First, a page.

- Associated Press - Tuesday, April 24, 2018

Here are excerpts from recent editorials in Arkansas newspapers:

Texarkana Gazette. April 22, 2018.

Back in 1977, in an effort to help Texarkana, Arkansas, keep up with the Texas side, the state Legislature passed the Border City Exemption.

Since Texas residents paid no state income tax, neither would those who lived within the city limits of Texarkana, Arkansas. An additional 1 percent sales tax would be imposed to make up revenue lost to the state.

From time to time, the exemption comes under attack. We recently saw some rumblings.



Back in the fall of 2017, the Legislature’s Economic and Tax Policy Committee heard testimony about the exemption. There were those in favor of getting rid of the break - an economics professor at the University of Central Arkansas who argued in a July op-ed that the exemption should “top of the list” to be eliminated. But others, including our own state Sen. Jimmy Hickey, defended the Border City tax law, saying basically it could kill the city.

And he’s right. While the exemption may not have been as much of a boon as many hoped, it is still vitally important to Texarkana, Arkansas. We hate to imagine what would happen if it were repealed.

Which is why it’s so encouraging that Gov. Asa Hutchinson has made it known he supports the Border City Exemption.

Speaking at a recent Americans for Prosperity event at the state Capitol in Little Rock, the governor said he thinks the exemption is justified based on the state’s economy and should remain.

That’s good news.

Of course, nothing is set in stone. It is comforting though to have the governor on our side. But that doesn’t mean we can rest easy. That’s the nature of politics. We will always have to keep on the lookout for those who would put revenue ahead of the very lifeblood of the city.

___

Southwest Times Record. April 22, 2018.

This past week, Greenwood marked the 50th anniversary of a devastating tornado that left 13 of its residents dead and the town facing millions of dollars in damage. Less than a week before the anniversary, two other towns in our region - Mountainburg and Lavaca - experienced tornadoes of their own. While this year’s tornadoes haven’t brought the same amount of devastation as the one in 1968, it’s important to note one thing that unites them all: community involvement.

What we’ve learned from Mother Nature is that taking precautions are never enough. There’s only so much a town and its citizens can do, even with advancements in weather technology and warnings. What they can do is stick together, even when the outlook is grim, even when there are destroyed homes and flattened trees as far as the eye can see and little to indicate that anything will ever be normal again. Communities must be able to see beyond that and visualize a future that includes marveling at how it was able to overcome major destruction.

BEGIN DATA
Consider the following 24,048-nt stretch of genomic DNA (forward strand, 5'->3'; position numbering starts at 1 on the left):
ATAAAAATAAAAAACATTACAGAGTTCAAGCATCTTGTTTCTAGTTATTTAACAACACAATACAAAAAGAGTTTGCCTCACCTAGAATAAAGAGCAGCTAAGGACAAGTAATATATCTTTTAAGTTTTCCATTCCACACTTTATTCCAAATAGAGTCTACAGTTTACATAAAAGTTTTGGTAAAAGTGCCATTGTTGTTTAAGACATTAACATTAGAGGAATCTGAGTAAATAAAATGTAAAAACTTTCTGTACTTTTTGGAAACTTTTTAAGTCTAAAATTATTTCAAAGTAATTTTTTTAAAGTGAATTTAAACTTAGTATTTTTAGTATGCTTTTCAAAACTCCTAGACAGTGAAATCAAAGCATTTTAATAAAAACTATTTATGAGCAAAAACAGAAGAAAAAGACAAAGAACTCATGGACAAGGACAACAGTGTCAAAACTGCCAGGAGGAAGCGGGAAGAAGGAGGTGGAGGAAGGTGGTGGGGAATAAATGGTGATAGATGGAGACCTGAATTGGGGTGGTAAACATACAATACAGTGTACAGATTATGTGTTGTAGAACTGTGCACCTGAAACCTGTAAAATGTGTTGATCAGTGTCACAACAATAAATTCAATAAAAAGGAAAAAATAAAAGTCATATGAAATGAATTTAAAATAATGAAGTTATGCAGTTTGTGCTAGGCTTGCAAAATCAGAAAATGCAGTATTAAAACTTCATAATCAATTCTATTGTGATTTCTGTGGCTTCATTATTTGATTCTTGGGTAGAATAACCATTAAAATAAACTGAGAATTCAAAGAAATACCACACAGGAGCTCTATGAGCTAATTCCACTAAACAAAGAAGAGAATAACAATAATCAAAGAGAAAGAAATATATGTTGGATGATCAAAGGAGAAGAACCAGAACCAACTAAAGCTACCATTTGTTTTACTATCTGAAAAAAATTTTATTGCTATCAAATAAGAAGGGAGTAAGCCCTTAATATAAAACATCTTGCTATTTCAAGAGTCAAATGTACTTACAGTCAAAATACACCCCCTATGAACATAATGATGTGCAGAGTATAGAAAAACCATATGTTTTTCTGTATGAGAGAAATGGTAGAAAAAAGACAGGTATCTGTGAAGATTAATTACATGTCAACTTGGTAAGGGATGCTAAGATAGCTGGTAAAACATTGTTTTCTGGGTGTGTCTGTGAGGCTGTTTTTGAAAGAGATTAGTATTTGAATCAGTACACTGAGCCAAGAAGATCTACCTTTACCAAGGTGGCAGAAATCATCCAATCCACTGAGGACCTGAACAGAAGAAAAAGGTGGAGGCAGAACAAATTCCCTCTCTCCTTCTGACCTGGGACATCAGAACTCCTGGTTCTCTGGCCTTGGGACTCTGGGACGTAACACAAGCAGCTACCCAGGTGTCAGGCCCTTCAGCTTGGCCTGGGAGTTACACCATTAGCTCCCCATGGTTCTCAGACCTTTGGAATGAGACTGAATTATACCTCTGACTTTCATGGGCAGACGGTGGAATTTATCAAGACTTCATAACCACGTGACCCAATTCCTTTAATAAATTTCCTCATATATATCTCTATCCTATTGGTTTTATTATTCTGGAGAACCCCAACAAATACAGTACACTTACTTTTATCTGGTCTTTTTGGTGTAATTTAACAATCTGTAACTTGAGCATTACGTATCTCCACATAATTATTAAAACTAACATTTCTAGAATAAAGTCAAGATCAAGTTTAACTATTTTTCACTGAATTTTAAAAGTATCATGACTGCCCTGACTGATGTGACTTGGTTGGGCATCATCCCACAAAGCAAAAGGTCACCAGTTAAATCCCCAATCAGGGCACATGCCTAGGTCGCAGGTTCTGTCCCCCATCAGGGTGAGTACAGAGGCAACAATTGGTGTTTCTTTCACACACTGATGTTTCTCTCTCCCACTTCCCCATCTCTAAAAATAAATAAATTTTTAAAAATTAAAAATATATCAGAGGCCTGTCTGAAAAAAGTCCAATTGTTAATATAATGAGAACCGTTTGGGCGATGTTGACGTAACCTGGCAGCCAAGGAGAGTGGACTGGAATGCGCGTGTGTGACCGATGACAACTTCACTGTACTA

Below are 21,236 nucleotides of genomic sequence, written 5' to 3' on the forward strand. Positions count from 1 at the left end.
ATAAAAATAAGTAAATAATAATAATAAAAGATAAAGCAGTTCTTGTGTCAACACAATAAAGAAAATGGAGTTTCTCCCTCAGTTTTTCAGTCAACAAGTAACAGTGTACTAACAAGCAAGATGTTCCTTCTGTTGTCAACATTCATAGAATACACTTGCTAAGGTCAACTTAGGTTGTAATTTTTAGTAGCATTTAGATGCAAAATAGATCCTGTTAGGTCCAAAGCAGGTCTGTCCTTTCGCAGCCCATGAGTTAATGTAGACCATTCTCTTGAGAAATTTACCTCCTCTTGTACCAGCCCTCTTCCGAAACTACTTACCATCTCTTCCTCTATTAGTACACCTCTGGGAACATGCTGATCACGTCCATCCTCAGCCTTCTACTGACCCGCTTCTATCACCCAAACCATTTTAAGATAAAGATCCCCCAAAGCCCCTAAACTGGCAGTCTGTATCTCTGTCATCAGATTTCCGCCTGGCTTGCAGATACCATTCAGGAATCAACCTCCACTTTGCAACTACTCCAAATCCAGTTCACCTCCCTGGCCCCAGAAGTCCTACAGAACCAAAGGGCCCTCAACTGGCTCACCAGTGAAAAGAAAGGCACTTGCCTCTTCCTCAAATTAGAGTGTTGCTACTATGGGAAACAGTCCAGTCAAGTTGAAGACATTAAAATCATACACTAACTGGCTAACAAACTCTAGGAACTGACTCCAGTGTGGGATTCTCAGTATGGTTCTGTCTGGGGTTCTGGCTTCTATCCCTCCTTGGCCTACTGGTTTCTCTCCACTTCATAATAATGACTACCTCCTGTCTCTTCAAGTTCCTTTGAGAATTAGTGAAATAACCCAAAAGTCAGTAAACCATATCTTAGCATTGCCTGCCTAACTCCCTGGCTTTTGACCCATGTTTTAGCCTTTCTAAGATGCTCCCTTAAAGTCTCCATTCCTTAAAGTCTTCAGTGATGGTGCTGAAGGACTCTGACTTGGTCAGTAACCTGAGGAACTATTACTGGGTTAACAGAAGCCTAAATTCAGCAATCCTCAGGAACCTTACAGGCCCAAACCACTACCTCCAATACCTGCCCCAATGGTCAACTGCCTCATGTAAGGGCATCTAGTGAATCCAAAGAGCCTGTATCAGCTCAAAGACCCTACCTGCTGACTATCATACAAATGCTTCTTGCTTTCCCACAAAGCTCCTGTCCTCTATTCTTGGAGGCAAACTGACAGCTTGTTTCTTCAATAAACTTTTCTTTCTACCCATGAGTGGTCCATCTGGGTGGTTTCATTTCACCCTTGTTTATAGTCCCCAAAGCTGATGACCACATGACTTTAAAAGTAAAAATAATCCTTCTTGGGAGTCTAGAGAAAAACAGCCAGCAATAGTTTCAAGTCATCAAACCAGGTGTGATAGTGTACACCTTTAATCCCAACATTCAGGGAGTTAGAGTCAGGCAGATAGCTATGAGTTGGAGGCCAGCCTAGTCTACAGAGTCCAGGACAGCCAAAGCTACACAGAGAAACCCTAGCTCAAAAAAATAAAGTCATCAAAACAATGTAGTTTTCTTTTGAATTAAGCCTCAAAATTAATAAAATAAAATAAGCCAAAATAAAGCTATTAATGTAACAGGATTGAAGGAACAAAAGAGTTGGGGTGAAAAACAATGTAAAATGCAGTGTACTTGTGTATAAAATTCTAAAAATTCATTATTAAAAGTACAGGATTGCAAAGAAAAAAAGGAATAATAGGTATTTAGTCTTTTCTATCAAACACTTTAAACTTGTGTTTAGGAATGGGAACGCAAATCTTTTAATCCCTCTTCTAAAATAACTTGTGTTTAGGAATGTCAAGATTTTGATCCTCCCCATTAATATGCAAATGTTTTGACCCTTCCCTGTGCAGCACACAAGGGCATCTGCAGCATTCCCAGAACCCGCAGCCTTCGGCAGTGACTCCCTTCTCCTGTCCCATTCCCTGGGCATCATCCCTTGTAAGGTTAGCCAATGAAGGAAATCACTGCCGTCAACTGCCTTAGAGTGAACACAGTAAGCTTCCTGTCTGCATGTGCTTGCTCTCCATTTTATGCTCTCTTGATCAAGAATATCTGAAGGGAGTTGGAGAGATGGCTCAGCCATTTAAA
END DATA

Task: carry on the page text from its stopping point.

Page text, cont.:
Rebuilding Greenwood was no doubt a difficult process, but what’s evident in the reflection 50 years later is the amount of teamwork that went into it. Neighbors helping neighbors, strangers helping strangers - it was all hands on deck to get the town up and running again.

In an editorial published in the Greenwood Democrat on April 25, 1968, editor Earl Dodd wrote about just such an idea when he thanked those who offered assistance in the aftermath of the storm.

“From the depths of our despair you have given us hope and the courage to face the difficult days ahead … From the rubble of our once beautiful but now destroyed town you have inspired us - nay, challenged us to literally start from the ground up to plan and rebuild a better and even more beautiful Greenwood.”

There’s no denying that the residents of Greenwood did just that. In the years since the tornado, the town’s population has grown from 2,000 to nearly 10,000, and by all accounts will keep growing. A storm that leveled much of the town could not keep it from being rebuilt into what it is today: A vibrant, growing community. A “New Greenwood” was declared a year after the storm, when City Park became Memorial Park to honor victims of the tornado and residents gathered to mark the anniversary. They rebuilt and moved forward while still holding on to the memories of all that had happened.

Earlier this month, it became clear Mountainburg residents are facing a similar situation. The April 13 tornado hit the area shortly after 4 p.m. Friday, destroyed a handful of structures and damaged many others. Debris was scattered throughout the area, blocking roadways. Volunteers and first responders came out en force almost immediately from not just Mountainburg but also places like Van Buren, Fort Smith and beyond.

“It’s just nice to see our community come together on something like this,” Mountainburg Police Chief Vincent Clamser said last Saturday.

Mountainburg is in the early stages of its cleanup and rebuilding efforts, and while the destruction isn’t close to what Greenwood experienced 50 years ago, any kind of storm damage will have an impact on a community. “We’re going to bounce back and take it one day at a time,” Mountainburg City Clerk Melony McKenzie said that Saturday. “This is day No. 1 after the fact, and we’re just going to take it one day at a time, because we’ve got many days ahead that we’re going to need volunteers, food and things like that.”